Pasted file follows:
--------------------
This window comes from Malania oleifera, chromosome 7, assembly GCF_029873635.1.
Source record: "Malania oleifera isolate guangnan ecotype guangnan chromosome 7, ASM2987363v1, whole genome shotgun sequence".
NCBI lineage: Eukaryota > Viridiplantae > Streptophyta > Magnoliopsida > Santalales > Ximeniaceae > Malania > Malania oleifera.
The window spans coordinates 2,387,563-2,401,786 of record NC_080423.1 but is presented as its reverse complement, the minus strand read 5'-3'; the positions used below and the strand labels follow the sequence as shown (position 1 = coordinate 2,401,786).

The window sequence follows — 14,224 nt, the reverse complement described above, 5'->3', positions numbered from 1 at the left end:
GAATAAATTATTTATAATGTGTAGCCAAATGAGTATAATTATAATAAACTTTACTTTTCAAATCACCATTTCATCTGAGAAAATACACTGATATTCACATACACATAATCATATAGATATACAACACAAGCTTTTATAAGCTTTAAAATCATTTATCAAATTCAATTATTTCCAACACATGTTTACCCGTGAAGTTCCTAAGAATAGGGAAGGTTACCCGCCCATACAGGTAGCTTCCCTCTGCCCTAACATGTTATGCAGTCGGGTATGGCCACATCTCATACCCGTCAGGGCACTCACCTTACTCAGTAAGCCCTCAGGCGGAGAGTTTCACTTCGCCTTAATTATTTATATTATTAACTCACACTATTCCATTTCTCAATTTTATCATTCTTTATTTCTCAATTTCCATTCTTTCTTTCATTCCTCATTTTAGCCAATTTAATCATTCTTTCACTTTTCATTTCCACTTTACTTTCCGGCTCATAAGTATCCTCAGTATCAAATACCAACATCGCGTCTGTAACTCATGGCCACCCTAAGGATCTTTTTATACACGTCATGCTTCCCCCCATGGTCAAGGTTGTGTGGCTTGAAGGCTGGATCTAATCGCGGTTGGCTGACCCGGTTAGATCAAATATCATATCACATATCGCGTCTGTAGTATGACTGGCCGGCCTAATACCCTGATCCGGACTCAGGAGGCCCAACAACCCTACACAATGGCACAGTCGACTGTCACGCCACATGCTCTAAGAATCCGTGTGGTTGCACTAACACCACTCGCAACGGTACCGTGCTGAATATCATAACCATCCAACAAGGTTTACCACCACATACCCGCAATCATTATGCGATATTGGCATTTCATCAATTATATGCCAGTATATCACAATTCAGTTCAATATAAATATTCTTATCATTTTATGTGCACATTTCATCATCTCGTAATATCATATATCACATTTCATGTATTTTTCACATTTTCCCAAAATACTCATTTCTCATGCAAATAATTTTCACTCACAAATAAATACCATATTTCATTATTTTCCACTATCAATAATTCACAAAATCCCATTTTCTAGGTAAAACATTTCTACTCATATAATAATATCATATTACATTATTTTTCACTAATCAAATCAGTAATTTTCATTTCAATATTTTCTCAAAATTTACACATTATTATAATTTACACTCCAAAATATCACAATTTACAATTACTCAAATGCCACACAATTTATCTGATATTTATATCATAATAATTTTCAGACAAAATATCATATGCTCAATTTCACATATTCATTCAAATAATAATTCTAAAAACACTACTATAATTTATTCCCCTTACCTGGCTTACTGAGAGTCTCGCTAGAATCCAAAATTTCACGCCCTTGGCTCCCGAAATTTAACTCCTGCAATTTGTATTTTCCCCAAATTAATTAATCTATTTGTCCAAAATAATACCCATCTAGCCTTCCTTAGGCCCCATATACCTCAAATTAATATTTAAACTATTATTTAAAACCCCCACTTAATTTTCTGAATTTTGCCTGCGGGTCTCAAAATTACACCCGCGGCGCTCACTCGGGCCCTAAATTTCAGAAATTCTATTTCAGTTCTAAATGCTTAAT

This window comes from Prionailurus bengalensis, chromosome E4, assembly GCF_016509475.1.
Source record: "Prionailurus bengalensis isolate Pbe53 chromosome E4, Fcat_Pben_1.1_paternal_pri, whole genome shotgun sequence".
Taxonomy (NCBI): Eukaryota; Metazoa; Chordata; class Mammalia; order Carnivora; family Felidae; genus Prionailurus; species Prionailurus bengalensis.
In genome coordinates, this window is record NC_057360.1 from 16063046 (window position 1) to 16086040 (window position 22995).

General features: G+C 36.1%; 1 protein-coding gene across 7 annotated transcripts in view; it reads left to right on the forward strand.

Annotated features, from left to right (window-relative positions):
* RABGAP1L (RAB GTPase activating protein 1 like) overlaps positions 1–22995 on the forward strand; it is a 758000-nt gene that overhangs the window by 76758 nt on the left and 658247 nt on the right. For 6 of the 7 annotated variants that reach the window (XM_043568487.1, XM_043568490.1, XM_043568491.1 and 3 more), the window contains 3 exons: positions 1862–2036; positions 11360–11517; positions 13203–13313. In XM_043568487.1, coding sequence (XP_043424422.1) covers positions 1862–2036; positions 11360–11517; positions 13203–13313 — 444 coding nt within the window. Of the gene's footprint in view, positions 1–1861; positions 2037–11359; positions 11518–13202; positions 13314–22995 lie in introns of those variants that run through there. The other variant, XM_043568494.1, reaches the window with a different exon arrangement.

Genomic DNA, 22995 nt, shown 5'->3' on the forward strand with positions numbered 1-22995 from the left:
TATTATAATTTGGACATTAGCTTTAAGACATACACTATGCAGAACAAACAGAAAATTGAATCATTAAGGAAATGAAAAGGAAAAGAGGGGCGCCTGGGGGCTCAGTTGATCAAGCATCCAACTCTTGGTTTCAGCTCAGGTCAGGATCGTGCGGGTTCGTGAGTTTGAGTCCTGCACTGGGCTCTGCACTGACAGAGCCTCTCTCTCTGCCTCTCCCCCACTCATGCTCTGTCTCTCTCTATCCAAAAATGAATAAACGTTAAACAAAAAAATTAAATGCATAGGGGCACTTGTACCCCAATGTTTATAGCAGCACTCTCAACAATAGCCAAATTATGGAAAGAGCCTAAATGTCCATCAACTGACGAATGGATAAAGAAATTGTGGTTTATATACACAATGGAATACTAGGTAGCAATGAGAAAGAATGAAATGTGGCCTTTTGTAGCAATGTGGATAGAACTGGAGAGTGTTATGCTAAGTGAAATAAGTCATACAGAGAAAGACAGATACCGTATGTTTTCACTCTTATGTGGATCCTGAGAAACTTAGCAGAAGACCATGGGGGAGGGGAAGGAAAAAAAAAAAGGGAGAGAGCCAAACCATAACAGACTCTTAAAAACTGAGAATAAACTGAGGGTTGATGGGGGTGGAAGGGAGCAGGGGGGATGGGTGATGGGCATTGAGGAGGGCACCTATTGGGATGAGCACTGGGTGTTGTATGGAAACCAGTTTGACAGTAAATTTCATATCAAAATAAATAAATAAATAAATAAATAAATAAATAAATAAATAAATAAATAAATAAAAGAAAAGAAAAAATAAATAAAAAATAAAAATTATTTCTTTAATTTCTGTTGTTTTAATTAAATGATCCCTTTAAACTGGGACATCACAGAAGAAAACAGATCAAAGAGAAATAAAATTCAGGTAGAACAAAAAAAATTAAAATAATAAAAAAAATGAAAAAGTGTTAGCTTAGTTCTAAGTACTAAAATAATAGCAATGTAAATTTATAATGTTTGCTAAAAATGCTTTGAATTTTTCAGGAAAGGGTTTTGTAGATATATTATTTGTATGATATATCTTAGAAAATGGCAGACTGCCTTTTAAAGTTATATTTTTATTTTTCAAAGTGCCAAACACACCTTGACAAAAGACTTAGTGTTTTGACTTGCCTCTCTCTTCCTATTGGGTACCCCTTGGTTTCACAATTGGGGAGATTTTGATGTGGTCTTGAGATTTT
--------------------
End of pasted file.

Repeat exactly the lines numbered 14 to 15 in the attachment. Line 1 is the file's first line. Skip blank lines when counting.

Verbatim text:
Genomic DNA, 22995 nt, shown 5'->3' on the forward strand with positions numbered 1-22995 from the left:
TATTATAATTTGGACATTAGCTTTAAGACATACACTATGCAGAACAAACAGAAAATTGAATCATTAAGGAAATGAAAAGGAAAAGAGGGGCGCCTGGGGGCTCAGTTGATCAAGCATCCAACTCTTGGTTTCAGCTCAGGTCAGGATCGTGCGGGTTCGTGAGTTTGAGTCCTGCACTGGGCTCTGCACTGACAGAGCCTCTCTCTCTGCCTCTCCCCCACTCATGCTCTGTCTCTCTCTATCCAAAAATGAATAAACGTTAAACAAAAAAATTAAATGCATAGGGGCACTTGTACCCCAATGTTTATAGCAGCACTCTCAACAATAGCCAAATTATGGAAAGAGCCTAAATGTCCATCAACTGACGAATGGATAAAGAAATTGTGGTTTATATACACAATGGAATACTAGGTAGCAATGAGAAAGAATGAAATGTGGCCTTTTGTAGCAATGTGGATAGAACTGGAGAGTGTTATGCTAAGTGAAATAAGTCATACAGAGAAAGACAGATACCGTATGTTTTCACTCTTATGTGGATCCTGAGAAACTTAGCAGAAGACCATGGGGGAGGGGAAGGAAAAAAAAAAAGGGAGAGAGCCAAACCATAACAGACTCTTAAAAACTGAGAATAAACTGAGGGTTGATGGGGGTGGAAGGGAGCAGGGGGGATGGGTGATGGGCATTGAGGAGGGCACCTATTGGGATGAGCACTGGGTGTTGTATGGAAACCAGTTTGACAGTAAATTTCATATCAAAATAAATAAATAAATAAATAAATAAATAAATAAATAAATAAATAAATAAATAAAAGAAAAGAAAAAATAAATAAAAAATAAAAATTATTTCTTTAATTTCTGTTGTTTTAATTAAATGATCCCTTTAAACTGGGACATCACAGAAGAAAACAGATCAAAGAGAAATAAAATTCAGGTAGAACAAAAAAAATTAAAATAATAAAAAAAATGAAAAAGTGTTAGCTTAGTTCTAAGTACTAAAATAATAGCAATGTAAATTTATAATGTTTGCTAAAAATGCTTTGAATTTTTCAGGAAAGGGTTTTGTAGATATATTATTTGTATGATATATCTTAGAAAATGGCAGACTGCCTTTTAAAGTTATATTTTTATTTTTCAAAGTGCCAAACACACCTTGACAAAAGACTTAGTGTTTTGACTTGCCTCTCTCTTCCTATTGGGTACCCCTTGGTTTCACAATTGGGGAGATTTTGATGTGGTCTTGAGATTTT